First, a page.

The last time I performed in a play. I was in my second year of college. I planned to be a theater arts major, having performed in numerous high school productions, and I’d just auditioned and been accepted to the American Academy of Dramatic Arts in New York City. This really sounds like a story of beginnings, doesn’t it? To stay immersed until I left on this huge new venture, I performed in community theater. At the audition for the very next play, after receiving my letter of acceptance to the Academy, I walked in, saw the handsomest man I’d ever seen in my life . . . and got married that summer instead of going to acting school.
The last time I went to my childhood church. My husband and I attended the service honoring my retiring childhood pastor, who’d become mentor to my husband, the last of over fifty young men my pastor ordained into the ministry. The church building was large; I remembered how, as a child, I’d occasionally run upstairs—there were flights and flights of stairs, some of them not adjoining; I’d have to run across some entire floors to pick up other staircases—and I’d go as far as I could, up to a little door with a dark window. I tried the doorknob. It was locked. I wondered: What’s behind there? Can I go any higher? Is God on the other side, somewhere? Who keeps the key?
The last time I spoke to my grandfather. He was dying of lung cancer, at ninety-two. He stayed at home with hospice care and refused morphine. From his years around loud equipment in the shipyard, Granddaddy was notoriously hard of hearing. He never talked on the phone for this reason, but one day when I called to see how he was, he answered the phone. Grandma had stepped outside. I talked to him for just a few minutes, almost shouting into the phone so he could hear me. He understood every word. I said, I love you, Granddaddy. You’re safe in God’s hands. He said, emphatically: I love you, Honey, and there’s no better place to be.
The last time I saw my dad. It was the week of July 4th. I’d come home with my boys to stay a few days, as Daddy wanted to take us to the shipyard to see the fireworks. He was retiring at the beginning of October, after almost forty-one years as a security guard, so this would be the last time, the only time, we’d get to do this. There’s a lot to the story that I’m not up to telling, even now; maybe one day . . . so we went, my boys and I. As I sat there in the dark, watching the sky explode in lights over the vast, beautiful river of my childhood, sipping the ginger ale Daddy brought to share, I thought: Surely this is the beginning of better times. Daddy’s going to have more time to spend with us now. In my heart, I celebrated for him, that his working days were just about done, that soon he could take it easy and enjoy life . . . I could never have imagined it would be the last time I’d see him. In September, just three days before he was to retire, he died with a massive heart attack. In uniform, on his way to work.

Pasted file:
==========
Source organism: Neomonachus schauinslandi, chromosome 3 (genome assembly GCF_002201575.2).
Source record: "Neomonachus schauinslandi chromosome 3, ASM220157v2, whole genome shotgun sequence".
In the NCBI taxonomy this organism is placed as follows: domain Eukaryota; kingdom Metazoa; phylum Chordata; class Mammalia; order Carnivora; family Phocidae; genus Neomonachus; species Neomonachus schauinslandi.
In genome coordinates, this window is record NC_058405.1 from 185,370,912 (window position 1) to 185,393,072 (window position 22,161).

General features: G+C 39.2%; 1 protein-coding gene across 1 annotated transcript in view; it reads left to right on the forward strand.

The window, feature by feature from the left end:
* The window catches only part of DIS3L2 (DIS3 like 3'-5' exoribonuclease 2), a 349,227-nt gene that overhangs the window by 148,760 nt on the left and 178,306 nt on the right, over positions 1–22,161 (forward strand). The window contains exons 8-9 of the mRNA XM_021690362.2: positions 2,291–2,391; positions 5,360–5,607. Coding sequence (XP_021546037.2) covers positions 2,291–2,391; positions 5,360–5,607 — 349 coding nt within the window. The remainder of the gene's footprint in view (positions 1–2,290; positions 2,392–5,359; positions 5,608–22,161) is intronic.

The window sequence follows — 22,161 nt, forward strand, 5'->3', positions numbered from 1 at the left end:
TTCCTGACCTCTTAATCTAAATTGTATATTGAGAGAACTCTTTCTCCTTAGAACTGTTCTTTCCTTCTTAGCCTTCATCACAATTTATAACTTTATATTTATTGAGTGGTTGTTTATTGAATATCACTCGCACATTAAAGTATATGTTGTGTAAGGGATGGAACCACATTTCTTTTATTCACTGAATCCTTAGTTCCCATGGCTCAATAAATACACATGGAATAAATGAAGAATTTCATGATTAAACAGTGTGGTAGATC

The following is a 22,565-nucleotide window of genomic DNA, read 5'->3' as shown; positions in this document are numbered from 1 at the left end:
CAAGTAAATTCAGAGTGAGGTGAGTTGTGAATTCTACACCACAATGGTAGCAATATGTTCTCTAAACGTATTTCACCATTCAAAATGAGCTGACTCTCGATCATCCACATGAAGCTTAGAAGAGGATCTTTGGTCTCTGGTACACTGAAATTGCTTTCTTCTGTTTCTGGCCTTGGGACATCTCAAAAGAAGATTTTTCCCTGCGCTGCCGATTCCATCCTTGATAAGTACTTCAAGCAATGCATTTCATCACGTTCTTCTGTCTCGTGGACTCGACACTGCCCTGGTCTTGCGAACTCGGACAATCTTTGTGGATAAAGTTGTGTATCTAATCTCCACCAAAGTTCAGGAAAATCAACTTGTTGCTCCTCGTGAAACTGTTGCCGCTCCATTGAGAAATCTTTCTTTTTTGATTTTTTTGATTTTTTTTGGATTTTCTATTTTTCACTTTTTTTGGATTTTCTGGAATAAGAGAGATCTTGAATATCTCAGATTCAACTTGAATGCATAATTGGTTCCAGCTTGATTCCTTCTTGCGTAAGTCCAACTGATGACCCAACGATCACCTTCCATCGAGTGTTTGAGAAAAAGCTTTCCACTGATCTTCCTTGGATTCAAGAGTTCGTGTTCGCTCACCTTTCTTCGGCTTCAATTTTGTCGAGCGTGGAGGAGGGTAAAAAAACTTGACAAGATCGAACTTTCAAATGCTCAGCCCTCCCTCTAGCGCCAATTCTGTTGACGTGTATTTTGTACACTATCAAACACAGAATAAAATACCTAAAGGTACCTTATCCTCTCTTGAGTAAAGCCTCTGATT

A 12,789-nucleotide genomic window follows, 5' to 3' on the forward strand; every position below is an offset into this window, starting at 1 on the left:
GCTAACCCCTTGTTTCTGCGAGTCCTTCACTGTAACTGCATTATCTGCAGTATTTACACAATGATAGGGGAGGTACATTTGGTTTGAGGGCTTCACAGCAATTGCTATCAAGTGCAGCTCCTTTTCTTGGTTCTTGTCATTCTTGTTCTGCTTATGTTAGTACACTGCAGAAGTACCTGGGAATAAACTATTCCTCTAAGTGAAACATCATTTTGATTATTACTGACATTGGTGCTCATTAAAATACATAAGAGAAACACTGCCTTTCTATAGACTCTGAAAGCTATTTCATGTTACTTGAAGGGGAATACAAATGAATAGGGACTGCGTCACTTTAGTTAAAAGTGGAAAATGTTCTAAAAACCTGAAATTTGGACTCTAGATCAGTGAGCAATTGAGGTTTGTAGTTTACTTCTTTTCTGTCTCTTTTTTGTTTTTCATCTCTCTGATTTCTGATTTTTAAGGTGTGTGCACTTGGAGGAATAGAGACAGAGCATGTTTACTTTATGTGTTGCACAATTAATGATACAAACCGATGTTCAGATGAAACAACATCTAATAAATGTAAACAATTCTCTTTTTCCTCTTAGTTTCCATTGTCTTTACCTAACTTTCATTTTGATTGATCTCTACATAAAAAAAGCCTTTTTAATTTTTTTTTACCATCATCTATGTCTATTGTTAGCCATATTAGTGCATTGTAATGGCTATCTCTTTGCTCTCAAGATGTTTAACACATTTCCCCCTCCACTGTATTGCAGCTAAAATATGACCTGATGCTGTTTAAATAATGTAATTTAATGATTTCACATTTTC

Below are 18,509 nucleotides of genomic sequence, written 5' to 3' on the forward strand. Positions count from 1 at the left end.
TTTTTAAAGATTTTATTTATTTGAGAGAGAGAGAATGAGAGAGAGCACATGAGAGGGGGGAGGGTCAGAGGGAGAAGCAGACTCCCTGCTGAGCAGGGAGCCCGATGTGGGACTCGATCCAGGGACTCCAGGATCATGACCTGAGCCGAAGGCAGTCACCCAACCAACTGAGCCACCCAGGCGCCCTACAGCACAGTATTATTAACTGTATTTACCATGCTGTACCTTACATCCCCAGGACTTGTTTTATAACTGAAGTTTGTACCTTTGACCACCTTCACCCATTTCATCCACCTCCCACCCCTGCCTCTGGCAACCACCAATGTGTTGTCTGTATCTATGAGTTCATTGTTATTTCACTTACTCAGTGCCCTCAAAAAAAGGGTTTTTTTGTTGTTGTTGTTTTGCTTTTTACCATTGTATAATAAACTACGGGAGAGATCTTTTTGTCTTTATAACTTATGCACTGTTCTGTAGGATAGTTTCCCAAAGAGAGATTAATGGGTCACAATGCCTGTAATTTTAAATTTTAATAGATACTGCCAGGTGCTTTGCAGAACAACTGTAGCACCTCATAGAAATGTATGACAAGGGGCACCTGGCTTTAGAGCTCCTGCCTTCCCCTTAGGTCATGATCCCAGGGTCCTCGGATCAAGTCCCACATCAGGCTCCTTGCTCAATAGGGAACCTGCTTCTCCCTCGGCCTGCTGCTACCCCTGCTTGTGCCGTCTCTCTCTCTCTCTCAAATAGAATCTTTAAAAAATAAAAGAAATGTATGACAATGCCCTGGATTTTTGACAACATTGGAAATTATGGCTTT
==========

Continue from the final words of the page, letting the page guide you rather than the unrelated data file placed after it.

Writing about last times can be so hard, so hard, so hard.
But not always . . . as my workshop participants tell me, there’s that last car payment, that last mortgage payment, causes for celebration, indeed. Maybe even a step toward health, as in the last time someone smoked a cigarette.
So I close my thirty-one day writing streak, celebrating that I made it to the last post, celebrating my fellow Slicers who did the same, who wrote alongside me, who walked a part of the journey with me every day. Here’s to writing, friends. Here’s to sharing each other’s stories as long as we can, though perhaps not daily until next March.
Thank you all.
Here’s to your first and last times, to what’s in your heart, and to life.